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The Carletonian

Why toasters are terrible

So. You’ve decided you want a piece of toast. How bold of you. I wish you luck in the journey you’re about to embark on. However, I would also caution you to take a moment. Consider your options. The rest of the dining hall is still there; you have options that I can assure you will be less soul-destroying than making toast, and I urge you to reconsider. Take a stroll around the dining hall: if there’s any other food that looks remotely good (or at the very least edible), that feels like a better option.

If, however, you are feeling brave, and you decide to continue with your toast, here are some other foods that I would suggest you find something else to eat. A sandwich (on untoasted bread), perhaps. Soup and a banana. The plastic packaging from a loaf of bread. Your dinner companion’s OneCard. These are all good options, and they are significantly better options than toast. 

I have noticed, however, that popular opinion on this campus may not agree with me, based on how many people I see attempting to toast things in the dining hall. And so I turn to the Carletonian, Carleton’s most respected newspaper, because I believe that access to information is essential to democracy. And I recognize that the dining halls aren’t a democracy — we don’t vote on whether Lindsay should toast her English muffin at breakfast — and yet, I shall continue.

I would like to provide any toast-considerers with all the information they need to understand why making toast in the dining halls is never a good idea. This is not a criticism of toast, and should not be taken as such. I enjoy toast. If I could, I would have toast with breakfast and a bagel with dinner most days, but I cannot (see point five below, and also points one through four). Here are the problems with the toasters:

  1. Decisions

After deciding that you want a bread-including meal, you have to decide what type of bread you want and what to put on that bread: do you really want to add in the extra decision of how toasted you want it? I doubt it.

  1. Waiting time

If you’ve managed to decide how toasted you want your bread, now you have to wait for it to become toast. This takes an oddly long amount of time. What do you do with that time? It’s just awkward. I have ideas, but they aren’t relevant enough to include here. In summary: there are no great options, and you will end up being the last one to finish getting food. You don’t want that. 

  1. Waiting time again (you were wrong the first time)

Great, you waited for your toast and you’re back (or maybe you never left at all). You wanted to get your toast? Too bad. Your estimation skills leave something to be desired, and either you’ve burnt your toast (unlikely – do these toasters even toast things enough to burn them? Or maybe I’m just impatient) or it’s still undercooked. Repeat step two.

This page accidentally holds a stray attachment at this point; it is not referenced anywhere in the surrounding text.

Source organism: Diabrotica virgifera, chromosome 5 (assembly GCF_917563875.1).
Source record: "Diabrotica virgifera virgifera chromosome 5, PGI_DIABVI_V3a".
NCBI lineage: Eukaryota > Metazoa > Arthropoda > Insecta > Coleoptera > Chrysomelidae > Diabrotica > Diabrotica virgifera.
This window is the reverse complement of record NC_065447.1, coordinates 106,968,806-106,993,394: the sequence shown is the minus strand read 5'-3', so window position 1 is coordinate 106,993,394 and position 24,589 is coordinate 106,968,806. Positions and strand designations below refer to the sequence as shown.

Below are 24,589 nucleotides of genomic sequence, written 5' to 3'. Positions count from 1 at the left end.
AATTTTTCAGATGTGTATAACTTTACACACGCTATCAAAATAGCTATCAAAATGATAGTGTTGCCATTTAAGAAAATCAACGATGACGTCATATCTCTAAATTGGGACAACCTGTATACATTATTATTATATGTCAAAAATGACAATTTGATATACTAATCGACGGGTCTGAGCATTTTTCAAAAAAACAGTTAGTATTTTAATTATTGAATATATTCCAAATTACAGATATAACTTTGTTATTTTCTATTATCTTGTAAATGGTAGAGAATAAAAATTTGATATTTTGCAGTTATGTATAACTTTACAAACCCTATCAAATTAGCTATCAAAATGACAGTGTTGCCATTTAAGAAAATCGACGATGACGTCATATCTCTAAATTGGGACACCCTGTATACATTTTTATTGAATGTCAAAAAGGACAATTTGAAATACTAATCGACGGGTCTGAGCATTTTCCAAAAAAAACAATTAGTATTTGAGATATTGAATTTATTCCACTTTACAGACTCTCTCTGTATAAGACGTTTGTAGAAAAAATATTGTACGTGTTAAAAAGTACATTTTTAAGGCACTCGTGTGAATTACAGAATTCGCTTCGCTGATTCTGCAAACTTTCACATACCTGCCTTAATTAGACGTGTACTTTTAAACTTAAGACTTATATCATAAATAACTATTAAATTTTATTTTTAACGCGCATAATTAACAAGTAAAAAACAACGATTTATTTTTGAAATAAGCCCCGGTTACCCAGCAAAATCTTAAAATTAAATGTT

1. Ill-distributed heat

This is the part where you give up. Your toast isn’t properly toasted. Should it even be considered toast? Who knows? If you run into the issues that I do, your bread is partially toast and partially bread and it’s generally sad. Heat distribution matters, and these toasters are struggling. So is your toast.

  1. Sadness and gluten

There is a rumor that the toasters in Burton don’t work. I can’t confirm this. Well, I could probably check, but I don’t really care that much, because I am allergic to gluten, and thus can only use the gluten-free toaster. You may be familiar with the gluten-free toaster. It doesn’t work very well, and it has a little sign saying that only gluten-free items should go in it. 

I think that little sign isn’t effective enough. Almost every time I go to use the gluten-free toaster, I see non gluten-free things in it. And this is the cause of the toaster sadness: should I be using the gluten-free toaster at all? No, I really shouldn’t.

I know it seems like just one piece of bread can’t cause that much harm, but it can. The crumbs left in a toaster from a single piece of bread are enough to make someone with celiac incredibly sick for easily a week just from eating a gluten-free piece of bread cooked in that toaster afterwards. And here’s your fun fact about toasters: they’re not particularly clean-able! No, really, if you look up how to un-cross-contaminate a toaster, the answer you’ll find online is consistently that you can’t.

The toasters on campus are not gluten-free, and every time a piece of gluteny bread is put in one, the only way for people with celiac to toast their bread would be to literally replace the toaster. It’s not a feasible solution in the long term. And of course, bringing your gluteny bread and your gluteny hands over introduces crumbs and cross-contamination into the gluten-free station.

In summary, please keep your gluteny bread out of the gluten-free toaster. It’s separate for a reason. If the toaster doesn’t work, there’s an entire dining hall full of other gluteny things, and not very many gluten-free things. 

And of course, there are a plethora of reasons that you already don’t want to make toast (see points one through four).

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About the Contributor
Becky Reinhold
Becky Reinhold, Editor in Chief
I'm a junior Philosophy major, and I can usually be found in the basement of Anderson or wandering around Northfield. I like thunderstorms and writing articles around 2am. Becky was previously Managing Editor, Viewpoint Editor, and Design Editor.

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